Dan Klarer doesn’t have Koehler’s vocal chops, but he gives a winning performance as Josef, a pudgy Berlin baker and incorrigible optimist who radiates good cheer as Wolfgang’s comic foil. Chad Luberger keeps pace as Karl, a shy and sensitive teen struggling with English - until he begins taking informal lessons from the equally young and impressionable Dottie, who has grown up on the farm to which the three men are assigned.

With her sweet soprano voice and fresh-scrubbed appearance, Allie Babich looks and sounds like the ingénue that Dottie is, and Babich has the good sense to recognize she therefore doesn’t need to overdo the wide-eyed innocence that she naturally embodies.

Having recently lost her husband to the war, Edna has little use for the Germans sent to help her harvest - and even less for the budding romance between Dottie and Karl. Fearful of change and unhappy that her daughter is growing up, she is the American version of Wolfgang, who is equally stern with Karl.

As the POWs’ guard, the reliably comic Doug Mancheski is the American version of Josef: Good-natured, easy-going and inclined to see the humor in life - even during wartime.

There is plenty of humor in this show, much of which plays with variations on the theme of what gets lost in translation; in the performance I attended, the audience particularly loved “Sweaty Pies,” which showcased the vaudevillian side of Hegge’s consistently first-rate and wide-ranging choreography.

But what really makes “Victory Farm” sing is its stirring and emotionally satisfying score, which features moving love songs, a poignant tribute to the meaning of home and through-sung numbers like “Hand Over Hand,” in which Valcq’s harmonies mesh seamlessly with the advancing story.

That story is also about discovering how we might learn to sing together while honoring what makes us unique. This being AFT, it’s no surprise that music is important to these characters, giving them - as it gives us - a common language.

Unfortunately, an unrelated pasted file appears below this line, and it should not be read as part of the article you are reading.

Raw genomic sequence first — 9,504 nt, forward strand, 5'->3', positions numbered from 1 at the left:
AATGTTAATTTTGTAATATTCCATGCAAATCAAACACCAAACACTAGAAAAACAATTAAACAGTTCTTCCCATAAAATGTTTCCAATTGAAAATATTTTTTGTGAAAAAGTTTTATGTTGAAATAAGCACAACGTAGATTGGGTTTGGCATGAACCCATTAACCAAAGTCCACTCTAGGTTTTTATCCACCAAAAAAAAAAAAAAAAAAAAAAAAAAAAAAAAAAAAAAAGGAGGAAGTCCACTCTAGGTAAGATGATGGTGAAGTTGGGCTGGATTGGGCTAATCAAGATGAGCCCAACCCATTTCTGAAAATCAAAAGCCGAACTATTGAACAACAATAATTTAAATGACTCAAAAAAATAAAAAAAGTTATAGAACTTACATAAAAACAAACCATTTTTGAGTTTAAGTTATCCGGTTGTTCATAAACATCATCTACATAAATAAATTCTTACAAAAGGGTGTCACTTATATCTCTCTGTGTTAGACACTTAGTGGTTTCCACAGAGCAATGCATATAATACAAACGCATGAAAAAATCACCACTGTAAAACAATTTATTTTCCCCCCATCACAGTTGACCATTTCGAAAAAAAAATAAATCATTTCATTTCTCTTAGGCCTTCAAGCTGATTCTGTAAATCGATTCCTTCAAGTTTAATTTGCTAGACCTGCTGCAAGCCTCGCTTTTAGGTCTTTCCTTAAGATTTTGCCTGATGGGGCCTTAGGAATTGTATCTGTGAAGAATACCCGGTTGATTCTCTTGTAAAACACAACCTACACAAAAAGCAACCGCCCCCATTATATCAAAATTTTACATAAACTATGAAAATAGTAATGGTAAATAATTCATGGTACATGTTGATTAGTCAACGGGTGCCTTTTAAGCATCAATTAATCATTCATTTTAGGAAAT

Green Bay Press-Gazette

American Folklore Theatre has winner in ‘Victory Farm’

WARREN GERDS - June 15, 2012

FISH CREEK — German prisoners of war were put to work across the United States during World War II because of the American labor shortage. Some of those POWs wound up in Door County, and three, as of its world premiere Thursday night, ended up in fictional form in a musical of the popular American Folklore Theatre.

"Victory Farm" is immediately captivating.

Karl, Josef and Wolfgang are aboard a train leaving Iowa. For his diary, Josef counts the cornfields as they pass. He gets stuck after 99. He doesn't know English for the next number, so he writes 90-10.

The guys are nonthreatening and likable. You're pulled into what lies ahead for them in Door County. Under the eye of a kindly guard, they harvest cherries for a woman whose husband was killed in the war. The widow and her college-minded daughter are barely making do.

The cast, directed by Jon Hegge, charms and moves — the prisoners are played by Dan Klarer (Josef), Steve Koehler (Wolfgang) and Chad Luberger (Karl), with Molly Rhode as the widow, Edna; Allie Babich as her daughter, Dottie; and Doug Mancheski as the guard, Jack.

Babich has a ringing voice, starting with her song of wonder, "Will I Fly."

"Sweaty Pies" is a rollicking hoot as the prisoners kick up an amazing dance about something that sounds awful. Eventually, they learn the correct word to replace "sweaty."

Some moments grab the heart. "What is the Color" connects all humans and is a beautiful piece by the performers and the authors.

What transpires wonderfully on stage has a wonderful story behind it.

The show is by Emilie Coulson and Katie Dahl (book and lyrics) and James Valcq (music and orchestrations). Coulson and Dahl grew up coming to American Folklore Theatre shows as girls. Now they've written a show for it. Valcq collaborated on the award-winning "The Spitfire Grill" with AFT co-founder Fred Alley. Fred "Doc" Heide, another founder, plays in the orchestra of "Victory Farm."

This familiarity breeds the opposite of contempt. "Victory Farm" is smart and sensitive, tells folks things they might not know, ripples with humor and is laced with Valcq's knowledge of how to write for the voice, including tricky duets and other layered singing.

Don't let that "folklore" fool you: The material is sophisticated without putting on airs.

The remarkable theater with large pine trees in and around its stage is no secret. This year, AFT received the inaugural Wisconsin Department of Tourism award for arts, culture and heritage.

Along with "Victory Farm," AFT's summer includes return productions of "Belgians in Heaven" and "Cheeseheads the Musical." You can't go wrong seeing any one of them.